Smoke rings don't push their way through the air as you might expect, but rather, we are told it is friction which causes the torus to tractor itself forward. I'm not so sure. Is it possible that there is another unseen force pulling the smoke ring forwards? When the air exits the hole, friction with the rim retards it, causing the air in the centre to move forward faster than the air at the edge. Smoke is caught up with the slower moving outer layer of air that is being dragged backwards. The centre "blob" of air is still moving forward faster but the smoke is not highlighting it. Eventually, air friction eats away all the energy stored in the vortex and the smoke ring drifts to a stop (however, in a frictionless fluid, a vortex ring could go on forever). This movement of current moving out from the centre to the sides, plus the mention of some type of suction force at the core, reminds me of solenoids, and ultimately, magnetism.
Both poles of a magnetic field of a solenoid, or bar magnet, both suck and blow. For me at least, it is not as simple as following convention and saying magnetic flux flows from the north pole to south. Like poles repel, and unlike attract. Surely, both poles act out both forces of attraction and repulsion. The mouths of the north and south pole both exhibit centripetal and centrifugal forces. The centripetal force, the force of attraction, works not only on attracting opposite poles, but also on some metals for example. The centrifugal force though, the force of repulsion, appears to work only on other magnets.
When we put a plunger in the opening of a solenoid, forces of attraction try to suck it down. The core is sucking down something which passes through the iron-core of the plunger. It's not so much sucking down the plunger, but rather, it is trying to suck something down through the plunger. The plunger has simply got in the way. The plunger is a hapless canoe drifting down the rapids. This would appear to indicate that the plunger's iron-core allows the aether to pour through its substance, at a rate which is higher than most substances, and in so doing, pressure forces thus become visible. I shall return to these forces of pressure in later posts.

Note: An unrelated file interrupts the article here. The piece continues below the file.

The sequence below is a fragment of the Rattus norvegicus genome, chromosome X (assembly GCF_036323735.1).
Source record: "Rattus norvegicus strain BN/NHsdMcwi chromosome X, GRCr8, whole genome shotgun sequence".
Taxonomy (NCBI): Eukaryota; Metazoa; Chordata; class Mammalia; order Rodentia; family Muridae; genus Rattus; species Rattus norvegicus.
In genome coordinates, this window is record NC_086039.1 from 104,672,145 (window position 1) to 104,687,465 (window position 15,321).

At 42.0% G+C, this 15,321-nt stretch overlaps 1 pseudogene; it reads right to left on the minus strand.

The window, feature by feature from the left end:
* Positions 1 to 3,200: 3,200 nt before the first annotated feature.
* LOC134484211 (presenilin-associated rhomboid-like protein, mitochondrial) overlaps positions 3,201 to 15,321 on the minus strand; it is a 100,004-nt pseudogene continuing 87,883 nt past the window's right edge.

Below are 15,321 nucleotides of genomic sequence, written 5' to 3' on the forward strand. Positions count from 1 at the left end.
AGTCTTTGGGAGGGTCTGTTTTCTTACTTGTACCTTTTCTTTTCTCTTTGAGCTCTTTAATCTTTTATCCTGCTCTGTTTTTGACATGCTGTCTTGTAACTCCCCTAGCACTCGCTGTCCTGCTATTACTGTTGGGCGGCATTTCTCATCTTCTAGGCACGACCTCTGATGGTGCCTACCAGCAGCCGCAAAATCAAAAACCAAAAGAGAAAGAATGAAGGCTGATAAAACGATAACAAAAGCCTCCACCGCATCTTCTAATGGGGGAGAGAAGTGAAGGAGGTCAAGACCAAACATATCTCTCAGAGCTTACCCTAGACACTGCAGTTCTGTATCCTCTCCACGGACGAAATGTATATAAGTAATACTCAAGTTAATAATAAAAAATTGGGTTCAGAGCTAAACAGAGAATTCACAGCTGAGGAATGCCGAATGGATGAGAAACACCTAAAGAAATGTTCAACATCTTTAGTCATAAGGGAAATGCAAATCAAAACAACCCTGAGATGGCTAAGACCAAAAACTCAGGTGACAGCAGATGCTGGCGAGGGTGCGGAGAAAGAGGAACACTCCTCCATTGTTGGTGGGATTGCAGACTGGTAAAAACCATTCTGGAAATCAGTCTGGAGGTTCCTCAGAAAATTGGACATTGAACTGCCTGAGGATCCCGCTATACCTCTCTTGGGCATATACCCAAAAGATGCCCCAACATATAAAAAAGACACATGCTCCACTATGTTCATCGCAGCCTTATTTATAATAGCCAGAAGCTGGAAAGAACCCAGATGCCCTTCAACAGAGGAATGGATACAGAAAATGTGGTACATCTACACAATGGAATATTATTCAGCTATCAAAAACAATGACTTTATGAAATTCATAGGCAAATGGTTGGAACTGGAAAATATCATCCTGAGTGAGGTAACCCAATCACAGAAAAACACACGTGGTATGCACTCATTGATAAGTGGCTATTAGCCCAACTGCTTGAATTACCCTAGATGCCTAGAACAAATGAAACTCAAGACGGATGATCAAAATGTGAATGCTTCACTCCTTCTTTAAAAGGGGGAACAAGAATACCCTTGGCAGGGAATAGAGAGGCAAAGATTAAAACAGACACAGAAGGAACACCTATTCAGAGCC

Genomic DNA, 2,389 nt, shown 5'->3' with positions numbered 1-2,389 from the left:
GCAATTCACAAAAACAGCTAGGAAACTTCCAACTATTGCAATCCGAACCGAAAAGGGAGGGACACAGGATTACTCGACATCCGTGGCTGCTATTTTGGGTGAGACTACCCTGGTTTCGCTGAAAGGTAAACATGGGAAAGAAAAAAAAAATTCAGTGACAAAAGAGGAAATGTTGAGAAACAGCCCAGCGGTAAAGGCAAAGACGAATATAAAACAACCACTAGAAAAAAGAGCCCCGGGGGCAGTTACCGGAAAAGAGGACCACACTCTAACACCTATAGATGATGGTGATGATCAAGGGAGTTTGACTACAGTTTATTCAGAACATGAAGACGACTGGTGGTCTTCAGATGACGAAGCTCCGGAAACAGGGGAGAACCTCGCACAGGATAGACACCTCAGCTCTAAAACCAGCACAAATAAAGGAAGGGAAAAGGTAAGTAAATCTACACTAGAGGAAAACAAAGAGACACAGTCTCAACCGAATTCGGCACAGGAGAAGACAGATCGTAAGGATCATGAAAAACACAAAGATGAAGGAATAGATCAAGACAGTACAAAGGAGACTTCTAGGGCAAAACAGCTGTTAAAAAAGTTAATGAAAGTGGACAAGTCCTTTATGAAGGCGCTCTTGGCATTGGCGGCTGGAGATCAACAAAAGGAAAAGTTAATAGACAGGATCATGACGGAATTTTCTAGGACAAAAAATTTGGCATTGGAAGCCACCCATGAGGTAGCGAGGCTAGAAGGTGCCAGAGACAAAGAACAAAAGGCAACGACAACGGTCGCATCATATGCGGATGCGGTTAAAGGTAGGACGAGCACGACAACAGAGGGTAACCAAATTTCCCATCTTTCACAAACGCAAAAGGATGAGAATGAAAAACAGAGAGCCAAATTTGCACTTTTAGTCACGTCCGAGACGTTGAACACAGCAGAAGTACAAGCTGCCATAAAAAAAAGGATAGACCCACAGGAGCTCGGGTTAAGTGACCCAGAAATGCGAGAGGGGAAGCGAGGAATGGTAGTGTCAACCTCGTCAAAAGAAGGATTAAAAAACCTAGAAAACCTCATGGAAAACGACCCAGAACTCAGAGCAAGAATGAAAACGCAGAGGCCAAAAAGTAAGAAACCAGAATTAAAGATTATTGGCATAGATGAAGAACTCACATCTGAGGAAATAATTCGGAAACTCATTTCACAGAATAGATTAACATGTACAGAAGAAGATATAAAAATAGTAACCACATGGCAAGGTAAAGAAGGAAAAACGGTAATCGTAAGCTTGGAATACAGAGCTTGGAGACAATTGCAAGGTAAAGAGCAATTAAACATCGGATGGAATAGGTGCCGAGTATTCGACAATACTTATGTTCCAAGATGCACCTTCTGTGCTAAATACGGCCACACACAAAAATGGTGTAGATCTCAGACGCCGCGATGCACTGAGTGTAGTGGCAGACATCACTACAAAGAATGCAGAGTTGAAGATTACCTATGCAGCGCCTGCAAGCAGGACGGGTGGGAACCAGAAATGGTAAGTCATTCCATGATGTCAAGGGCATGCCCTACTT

How is it possible that both poles of the magnet exhibit both centripetal and centrifugal forces? This differs from a smoke ring, which can only be described as having one pole, but, does exhibit both centripetal and centrifugal forces. The centrifugal forces we see, but the centripetal forces remain hidden ... for now. Is the smoke ring therefore behaving like a monopole? For a bar magnet to exhibit both centripetal and centrifugal forces at either pole, the fluid of the aether would have to enter the magnet from both poles. It could look something like two vortex rings, back-to-back, one feeding the other.
I don't think there is any vibration, as such, at work in maintaining the tension in the aether around the bar magnet. The bar magnet acts as a conduit for the aether to flow through - in both directions. The bar magnet allows the stuff to just keep on flowing. The aether is funnelled through the bar magnet. Is the bar magnet describing surface tension, where its centre is lower than the two poles? Is the bar magnet simply acting as a cold energy sink?
For those who seek eccentricities in nature, I would suggest slicing an apple in half, but do so around its equator. When you open it up, what you get is a five-pointed-star. A pentagram. A clue perhaps?